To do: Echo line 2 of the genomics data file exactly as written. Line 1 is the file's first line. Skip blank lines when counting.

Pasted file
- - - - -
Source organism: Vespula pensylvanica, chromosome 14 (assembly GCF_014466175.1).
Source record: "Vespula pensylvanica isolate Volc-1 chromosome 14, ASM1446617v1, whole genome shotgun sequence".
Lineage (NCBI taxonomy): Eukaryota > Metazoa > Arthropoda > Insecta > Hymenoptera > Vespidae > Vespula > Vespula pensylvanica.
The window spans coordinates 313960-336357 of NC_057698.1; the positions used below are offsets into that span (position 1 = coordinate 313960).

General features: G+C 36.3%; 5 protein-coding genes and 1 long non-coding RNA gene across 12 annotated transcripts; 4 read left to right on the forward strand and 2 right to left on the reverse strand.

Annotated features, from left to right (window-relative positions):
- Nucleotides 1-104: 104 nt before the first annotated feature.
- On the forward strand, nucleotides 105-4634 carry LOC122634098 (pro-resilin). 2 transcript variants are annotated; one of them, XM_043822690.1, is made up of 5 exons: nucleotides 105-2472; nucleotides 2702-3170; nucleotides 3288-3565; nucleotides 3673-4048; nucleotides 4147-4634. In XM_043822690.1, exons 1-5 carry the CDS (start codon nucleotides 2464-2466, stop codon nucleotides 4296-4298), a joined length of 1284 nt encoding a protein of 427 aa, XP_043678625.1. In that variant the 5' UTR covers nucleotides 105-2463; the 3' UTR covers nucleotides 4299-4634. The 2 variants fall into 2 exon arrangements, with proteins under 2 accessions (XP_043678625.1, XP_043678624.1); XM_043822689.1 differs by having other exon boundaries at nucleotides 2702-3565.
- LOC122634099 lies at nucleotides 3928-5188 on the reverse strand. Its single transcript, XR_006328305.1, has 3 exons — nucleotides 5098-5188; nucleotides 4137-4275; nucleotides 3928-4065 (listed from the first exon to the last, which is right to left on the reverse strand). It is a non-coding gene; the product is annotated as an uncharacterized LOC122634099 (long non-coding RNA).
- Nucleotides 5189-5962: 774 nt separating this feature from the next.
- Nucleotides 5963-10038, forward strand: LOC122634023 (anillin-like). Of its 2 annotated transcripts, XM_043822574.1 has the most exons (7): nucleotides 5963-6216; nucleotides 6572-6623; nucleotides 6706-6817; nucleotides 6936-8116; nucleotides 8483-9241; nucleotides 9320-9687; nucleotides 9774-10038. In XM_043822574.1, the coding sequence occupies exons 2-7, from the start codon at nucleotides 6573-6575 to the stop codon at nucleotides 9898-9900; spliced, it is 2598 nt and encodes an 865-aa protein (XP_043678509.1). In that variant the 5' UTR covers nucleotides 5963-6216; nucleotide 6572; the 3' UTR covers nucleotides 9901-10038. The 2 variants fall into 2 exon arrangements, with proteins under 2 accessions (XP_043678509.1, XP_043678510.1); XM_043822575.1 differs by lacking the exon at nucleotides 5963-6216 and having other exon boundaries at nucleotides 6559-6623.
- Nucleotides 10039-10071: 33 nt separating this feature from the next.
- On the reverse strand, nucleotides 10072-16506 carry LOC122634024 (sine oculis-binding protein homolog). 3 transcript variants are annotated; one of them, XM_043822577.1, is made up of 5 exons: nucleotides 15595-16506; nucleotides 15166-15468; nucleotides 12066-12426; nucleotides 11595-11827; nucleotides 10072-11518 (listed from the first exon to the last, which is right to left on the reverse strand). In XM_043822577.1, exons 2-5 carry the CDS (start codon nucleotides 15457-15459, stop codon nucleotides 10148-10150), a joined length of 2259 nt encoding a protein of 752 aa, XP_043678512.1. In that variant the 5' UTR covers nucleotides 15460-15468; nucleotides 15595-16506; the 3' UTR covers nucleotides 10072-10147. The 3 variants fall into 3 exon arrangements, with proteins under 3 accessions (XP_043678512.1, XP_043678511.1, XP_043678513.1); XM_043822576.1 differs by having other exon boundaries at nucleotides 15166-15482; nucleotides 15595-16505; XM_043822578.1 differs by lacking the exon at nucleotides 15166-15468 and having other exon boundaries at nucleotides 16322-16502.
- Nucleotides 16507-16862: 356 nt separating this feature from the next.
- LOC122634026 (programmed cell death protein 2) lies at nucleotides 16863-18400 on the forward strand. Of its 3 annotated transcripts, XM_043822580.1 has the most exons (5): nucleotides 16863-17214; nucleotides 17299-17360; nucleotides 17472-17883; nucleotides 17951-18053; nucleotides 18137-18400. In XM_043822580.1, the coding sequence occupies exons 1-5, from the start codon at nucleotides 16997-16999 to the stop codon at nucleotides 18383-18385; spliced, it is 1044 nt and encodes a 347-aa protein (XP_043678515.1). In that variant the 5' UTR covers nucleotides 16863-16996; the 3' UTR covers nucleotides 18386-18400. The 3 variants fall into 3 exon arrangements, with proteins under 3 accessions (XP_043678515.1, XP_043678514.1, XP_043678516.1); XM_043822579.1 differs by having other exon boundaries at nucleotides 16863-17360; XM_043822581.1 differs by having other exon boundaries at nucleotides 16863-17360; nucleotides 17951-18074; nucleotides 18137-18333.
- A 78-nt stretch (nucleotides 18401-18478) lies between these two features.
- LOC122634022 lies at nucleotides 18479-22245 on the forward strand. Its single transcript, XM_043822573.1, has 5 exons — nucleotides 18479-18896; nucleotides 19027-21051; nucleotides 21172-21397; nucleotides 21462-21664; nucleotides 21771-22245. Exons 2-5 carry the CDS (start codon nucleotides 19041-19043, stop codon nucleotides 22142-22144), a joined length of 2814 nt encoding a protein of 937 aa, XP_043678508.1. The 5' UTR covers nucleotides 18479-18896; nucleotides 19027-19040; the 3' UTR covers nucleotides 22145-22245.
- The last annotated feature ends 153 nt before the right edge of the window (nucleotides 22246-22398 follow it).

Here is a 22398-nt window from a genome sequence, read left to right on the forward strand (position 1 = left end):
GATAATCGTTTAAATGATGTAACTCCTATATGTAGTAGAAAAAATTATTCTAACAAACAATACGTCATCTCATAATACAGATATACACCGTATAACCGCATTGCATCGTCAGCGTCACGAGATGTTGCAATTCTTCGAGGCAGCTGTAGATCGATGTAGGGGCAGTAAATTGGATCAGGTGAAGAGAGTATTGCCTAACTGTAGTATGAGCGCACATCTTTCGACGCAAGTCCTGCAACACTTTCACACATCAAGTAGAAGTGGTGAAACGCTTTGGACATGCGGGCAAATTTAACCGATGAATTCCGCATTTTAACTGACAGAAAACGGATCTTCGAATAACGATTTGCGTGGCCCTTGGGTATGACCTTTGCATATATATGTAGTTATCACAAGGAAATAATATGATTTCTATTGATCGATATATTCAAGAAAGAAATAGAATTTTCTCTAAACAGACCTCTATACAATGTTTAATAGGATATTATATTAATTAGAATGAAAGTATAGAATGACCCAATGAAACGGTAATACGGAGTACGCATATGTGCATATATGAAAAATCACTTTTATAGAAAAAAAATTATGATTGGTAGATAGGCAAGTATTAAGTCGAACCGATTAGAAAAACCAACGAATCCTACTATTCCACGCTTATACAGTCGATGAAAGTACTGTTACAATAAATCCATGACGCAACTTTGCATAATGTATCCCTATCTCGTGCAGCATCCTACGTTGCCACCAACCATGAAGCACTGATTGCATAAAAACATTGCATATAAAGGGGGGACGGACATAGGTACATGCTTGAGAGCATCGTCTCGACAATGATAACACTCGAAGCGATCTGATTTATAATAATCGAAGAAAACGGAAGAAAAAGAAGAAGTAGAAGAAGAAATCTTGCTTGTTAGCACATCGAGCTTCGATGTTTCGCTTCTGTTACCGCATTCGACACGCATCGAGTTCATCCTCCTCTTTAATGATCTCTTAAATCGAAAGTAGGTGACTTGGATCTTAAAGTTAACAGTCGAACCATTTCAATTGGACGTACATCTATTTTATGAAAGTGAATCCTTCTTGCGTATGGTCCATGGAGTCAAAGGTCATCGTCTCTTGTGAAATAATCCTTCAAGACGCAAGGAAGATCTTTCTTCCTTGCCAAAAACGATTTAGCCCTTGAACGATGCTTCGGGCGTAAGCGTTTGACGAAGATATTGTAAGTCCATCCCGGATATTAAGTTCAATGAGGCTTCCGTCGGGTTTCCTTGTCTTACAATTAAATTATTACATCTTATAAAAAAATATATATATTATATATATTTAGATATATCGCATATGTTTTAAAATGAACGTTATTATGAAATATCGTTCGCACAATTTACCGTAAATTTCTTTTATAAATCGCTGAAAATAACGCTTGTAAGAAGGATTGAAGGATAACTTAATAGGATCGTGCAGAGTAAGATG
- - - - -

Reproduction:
Source record: "Vespula pensylvanica isolate Volc-1 chromosome 14, ASM1446617v1, whole genome shotgun sequence".